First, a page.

- We need a replacement for oil, if not now, then not far in the future.
- Biofuel is less polluting than fossil fuel because carbon is absorbed while the plants grow, which offsets the carbon that is produced when the biofuel is burned.
- Biofuel can be produced and used locally, unlike oil which typically must be shipped long distances and refined in central locations.
- The process of producing and refining biofuel is less polluting than oil.
The objections to biofuel are:
- Chemical fertilizers and pesticides, as well as mechanized farm equipment required to produce biofuel and trucks to transport it, all use a lot of oil - meaning that biofuel is not "carbon neutral."
- Fields are being diverted for biofuel crops, which is contributing to the current international food crisis. If biofuel took the place of oil (as proponents hope), the land required would be so great as to cause enormous disruption to the food supply.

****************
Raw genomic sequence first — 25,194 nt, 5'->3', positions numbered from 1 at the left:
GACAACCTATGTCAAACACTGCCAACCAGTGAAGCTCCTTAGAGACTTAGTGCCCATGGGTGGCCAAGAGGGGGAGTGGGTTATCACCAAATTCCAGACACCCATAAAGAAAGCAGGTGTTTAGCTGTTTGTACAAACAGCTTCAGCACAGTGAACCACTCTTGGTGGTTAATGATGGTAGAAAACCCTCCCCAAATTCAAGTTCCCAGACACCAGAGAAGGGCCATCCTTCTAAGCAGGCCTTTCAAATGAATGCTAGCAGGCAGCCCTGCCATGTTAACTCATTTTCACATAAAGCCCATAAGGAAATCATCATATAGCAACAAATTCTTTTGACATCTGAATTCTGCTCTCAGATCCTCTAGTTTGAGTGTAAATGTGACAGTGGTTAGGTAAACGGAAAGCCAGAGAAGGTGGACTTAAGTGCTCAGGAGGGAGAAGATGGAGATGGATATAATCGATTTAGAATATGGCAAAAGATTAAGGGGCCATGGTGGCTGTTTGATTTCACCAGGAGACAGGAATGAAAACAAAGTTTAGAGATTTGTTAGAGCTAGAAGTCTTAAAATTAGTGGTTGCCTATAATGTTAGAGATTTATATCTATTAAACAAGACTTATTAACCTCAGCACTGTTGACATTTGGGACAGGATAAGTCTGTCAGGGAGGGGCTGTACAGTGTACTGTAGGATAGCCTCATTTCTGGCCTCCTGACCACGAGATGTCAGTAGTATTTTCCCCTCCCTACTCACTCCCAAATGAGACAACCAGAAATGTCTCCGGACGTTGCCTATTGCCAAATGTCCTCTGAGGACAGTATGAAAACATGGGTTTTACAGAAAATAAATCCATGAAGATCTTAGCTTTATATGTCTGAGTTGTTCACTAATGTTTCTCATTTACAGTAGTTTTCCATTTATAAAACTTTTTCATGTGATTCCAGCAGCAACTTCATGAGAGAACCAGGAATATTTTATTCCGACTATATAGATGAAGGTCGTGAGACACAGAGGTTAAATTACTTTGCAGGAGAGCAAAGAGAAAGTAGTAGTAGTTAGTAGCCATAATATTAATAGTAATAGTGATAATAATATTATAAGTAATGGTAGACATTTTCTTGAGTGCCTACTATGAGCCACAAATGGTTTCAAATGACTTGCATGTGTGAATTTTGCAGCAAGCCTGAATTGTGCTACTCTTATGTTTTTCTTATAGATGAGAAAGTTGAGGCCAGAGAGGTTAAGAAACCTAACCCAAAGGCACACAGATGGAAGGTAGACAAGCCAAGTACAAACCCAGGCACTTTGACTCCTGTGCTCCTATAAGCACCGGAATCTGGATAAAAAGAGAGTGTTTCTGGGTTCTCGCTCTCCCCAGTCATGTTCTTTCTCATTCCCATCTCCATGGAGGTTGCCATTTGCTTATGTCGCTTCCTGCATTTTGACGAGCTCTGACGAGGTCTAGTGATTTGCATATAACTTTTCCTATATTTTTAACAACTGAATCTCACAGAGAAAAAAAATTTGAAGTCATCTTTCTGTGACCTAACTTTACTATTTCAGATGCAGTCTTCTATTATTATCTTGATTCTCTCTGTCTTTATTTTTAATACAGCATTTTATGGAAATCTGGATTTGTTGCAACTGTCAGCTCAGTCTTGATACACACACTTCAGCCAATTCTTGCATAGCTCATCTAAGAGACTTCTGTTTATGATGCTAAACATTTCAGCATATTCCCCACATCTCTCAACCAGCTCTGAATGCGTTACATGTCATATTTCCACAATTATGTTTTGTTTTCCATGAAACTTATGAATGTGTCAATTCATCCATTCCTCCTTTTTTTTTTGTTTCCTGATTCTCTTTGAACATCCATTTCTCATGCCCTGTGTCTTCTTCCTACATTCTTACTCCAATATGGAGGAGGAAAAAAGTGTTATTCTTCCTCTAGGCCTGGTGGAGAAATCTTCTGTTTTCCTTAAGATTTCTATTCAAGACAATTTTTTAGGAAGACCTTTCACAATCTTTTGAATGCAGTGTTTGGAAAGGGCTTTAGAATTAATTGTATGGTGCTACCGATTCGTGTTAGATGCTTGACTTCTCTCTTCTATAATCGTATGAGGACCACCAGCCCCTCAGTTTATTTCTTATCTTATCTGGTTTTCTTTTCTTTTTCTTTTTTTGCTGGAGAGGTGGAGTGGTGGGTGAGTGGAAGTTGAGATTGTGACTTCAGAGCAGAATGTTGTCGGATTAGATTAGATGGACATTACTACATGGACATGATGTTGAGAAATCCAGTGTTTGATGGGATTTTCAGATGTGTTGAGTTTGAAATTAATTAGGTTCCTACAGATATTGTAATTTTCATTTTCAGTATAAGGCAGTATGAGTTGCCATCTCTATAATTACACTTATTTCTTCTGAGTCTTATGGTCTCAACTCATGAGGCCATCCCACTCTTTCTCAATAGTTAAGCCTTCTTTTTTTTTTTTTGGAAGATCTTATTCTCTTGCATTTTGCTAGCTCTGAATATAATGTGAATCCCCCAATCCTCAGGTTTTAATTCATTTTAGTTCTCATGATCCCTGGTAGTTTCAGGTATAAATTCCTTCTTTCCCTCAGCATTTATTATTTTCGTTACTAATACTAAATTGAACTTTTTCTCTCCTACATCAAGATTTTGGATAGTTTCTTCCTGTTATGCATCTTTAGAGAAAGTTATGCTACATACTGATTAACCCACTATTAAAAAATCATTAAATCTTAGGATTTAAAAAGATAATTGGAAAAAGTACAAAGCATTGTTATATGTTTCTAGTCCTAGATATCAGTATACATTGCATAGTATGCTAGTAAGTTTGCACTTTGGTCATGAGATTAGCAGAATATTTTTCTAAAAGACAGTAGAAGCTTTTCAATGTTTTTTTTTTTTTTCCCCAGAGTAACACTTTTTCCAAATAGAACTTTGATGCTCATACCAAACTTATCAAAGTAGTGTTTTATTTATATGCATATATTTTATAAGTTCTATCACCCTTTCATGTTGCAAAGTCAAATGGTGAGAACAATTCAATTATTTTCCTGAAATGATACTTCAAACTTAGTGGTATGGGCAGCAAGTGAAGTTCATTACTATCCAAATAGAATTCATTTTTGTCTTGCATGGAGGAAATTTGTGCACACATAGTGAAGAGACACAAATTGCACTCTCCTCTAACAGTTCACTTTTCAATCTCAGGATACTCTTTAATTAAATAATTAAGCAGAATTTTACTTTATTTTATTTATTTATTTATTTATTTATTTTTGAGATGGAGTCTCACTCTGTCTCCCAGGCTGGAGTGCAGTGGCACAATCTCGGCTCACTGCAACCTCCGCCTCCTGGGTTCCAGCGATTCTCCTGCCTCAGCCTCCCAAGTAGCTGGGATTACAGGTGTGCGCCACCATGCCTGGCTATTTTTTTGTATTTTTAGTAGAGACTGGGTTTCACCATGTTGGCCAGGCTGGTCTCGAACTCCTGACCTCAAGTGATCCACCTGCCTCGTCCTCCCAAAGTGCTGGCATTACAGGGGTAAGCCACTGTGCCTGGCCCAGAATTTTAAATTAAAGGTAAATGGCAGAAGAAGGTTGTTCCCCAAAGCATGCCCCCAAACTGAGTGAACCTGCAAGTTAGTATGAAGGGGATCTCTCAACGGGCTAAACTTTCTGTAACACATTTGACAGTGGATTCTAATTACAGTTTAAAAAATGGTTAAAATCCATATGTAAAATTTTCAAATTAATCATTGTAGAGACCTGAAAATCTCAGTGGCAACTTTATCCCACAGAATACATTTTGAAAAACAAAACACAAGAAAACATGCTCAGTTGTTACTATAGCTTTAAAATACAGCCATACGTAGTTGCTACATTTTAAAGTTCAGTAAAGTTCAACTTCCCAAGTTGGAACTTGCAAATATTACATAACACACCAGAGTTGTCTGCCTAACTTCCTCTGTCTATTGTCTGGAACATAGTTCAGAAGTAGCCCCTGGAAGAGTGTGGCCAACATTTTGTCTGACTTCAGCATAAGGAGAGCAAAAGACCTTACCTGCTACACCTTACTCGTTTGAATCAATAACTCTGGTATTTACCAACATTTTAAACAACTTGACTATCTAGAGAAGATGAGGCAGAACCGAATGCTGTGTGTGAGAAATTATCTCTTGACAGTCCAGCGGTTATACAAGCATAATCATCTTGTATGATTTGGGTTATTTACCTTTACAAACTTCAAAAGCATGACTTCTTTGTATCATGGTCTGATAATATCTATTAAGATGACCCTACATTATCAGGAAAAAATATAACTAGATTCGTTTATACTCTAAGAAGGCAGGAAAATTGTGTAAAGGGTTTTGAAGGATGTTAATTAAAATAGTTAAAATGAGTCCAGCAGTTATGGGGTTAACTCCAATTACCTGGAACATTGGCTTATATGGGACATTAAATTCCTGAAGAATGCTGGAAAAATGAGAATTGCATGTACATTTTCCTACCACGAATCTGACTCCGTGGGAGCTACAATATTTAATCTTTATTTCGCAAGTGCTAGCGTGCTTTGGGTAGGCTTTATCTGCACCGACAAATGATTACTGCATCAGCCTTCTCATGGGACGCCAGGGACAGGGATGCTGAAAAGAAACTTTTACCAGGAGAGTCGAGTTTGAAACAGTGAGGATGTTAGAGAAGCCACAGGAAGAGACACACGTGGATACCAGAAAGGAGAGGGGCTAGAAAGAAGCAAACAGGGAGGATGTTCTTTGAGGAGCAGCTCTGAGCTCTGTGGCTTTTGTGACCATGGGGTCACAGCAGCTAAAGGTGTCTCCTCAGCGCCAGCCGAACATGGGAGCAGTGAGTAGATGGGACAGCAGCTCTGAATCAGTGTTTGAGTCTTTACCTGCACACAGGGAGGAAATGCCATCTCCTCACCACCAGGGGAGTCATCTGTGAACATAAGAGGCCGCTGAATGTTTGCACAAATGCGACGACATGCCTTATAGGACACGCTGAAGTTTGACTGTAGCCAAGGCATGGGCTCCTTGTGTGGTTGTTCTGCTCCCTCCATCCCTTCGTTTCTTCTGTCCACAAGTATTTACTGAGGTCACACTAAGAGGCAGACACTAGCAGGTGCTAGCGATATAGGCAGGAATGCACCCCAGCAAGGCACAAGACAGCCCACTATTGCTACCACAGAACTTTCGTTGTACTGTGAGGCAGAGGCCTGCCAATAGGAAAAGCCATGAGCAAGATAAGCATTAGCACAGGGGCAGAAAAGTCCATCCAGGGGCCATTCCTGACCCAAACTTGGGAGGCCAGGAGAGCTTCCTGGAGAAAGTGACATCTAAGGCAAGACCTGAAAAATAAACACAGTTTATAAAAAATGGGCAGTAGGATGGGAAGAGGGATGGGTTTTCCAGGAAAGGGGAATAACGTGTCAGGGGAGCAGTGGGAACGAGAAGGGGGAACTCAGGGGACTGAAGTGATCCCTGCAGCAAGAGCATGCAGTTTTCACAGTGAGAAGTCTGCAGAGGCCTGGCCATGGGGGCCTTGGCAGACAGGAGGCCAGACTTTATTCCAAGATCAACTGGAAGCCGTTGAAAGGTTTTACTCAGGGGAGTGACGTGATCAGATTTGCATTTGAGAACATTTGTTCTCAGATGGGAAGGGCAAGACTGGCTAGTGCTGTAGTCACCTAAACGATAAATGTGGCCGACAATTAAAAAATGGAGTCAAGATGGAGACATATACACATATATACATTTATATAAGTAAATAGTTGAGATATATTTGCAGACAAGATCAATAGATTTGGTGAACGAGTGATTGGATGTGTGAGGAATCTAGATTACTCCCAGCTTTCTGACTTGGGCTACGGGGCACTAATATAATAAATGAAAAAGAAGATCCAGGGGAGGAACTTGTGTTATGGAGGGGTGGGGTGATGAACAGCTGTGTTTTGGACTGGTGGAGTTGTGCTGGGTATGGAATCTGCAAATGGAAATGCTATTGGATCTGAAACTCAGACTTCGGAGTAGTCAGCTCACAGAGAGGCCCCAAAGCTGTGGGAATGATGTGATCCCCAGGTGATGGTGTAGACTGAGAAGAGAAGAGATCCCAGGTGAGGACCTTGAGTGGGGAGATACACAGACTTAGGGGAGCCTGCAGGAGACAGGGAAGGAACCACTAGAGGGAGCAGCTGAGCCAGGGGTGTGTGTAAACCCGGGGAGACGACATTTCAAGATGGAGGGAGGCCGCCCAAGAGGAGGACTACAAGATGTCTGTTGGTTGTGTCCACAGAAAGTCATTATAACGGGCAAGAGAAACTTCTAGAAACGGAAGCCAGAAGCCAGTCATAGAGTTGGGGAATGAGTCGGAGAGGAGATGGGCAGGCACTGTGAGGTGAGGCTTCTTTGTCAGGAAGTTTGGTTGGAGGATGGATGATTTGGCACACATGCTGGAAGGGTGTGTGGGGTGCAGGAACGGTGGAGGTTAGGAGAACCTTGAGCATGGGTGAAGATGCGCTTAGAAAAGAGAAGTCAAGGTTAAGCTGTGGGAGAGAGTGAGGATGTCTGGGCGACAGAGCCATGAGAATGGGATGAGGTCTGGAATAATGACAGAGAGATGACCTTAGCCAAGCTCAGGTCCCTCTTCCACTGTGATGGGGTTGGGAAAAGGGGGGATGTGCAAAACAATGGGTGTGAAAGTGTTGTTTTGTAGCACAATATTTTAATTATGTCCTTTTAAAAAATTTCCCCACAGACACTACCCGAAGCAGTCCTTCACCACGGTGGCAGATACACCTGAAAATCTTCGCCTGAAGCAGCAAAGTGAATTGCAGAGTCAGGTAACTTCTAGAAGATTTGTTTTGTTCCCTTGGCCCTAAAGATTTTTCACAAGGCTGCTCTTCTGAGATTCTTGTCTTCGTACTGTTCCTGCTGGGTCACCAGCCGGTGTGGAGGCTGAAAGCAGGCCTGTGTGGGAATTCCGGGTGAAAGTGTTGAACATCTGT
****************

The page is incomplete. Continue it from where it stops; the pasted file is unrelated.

- Biofuel crops are leading to deforestation. In the Amazon rain forest, farmers are clearing forest to plant corn that is needed because US corn farmers have converted to biofuel production. In Malaysia, forests are being cleared to grow palm oil that is used in biodiesel.
- Huge government subsidies are required for biofuel; these could be used for more effective environmental programs.
- Biofuel production requires a lot of water (although some claim that the water is cleaned and released as steam which falls locally as rain).
- The main proponents for biofuel are US corn producers and their lobbies, who are interested in their own wealth, not the environment. Politicians who support biofuel are just pandering to an influential lobby.
The case against biofuel has become pretty fierce recently. However, I think we should take a step back. Thirty years ago it was not uncommon to hear similar arguments against solar and wind power: they would never produce as much energy as it took to produce them; they were not reliable enough to put on the energy grid. But technology increased their efficiency and solutions were found for their problems. The same is happening with biofuel: now that money is being poured into the technology, not just in the US and Europe but also in places like China, Brazil and Venezuela, biofuel technology is in a state of rapid change. One day we may get most of our biofuels from waste and sea algae.
The compelling argument for biofuel is that we need a replacement for oil. The cherry on top is that biofuel can be much less polluting than oil. It seems sensible to build this technology, even if it has drawbacks at the moment.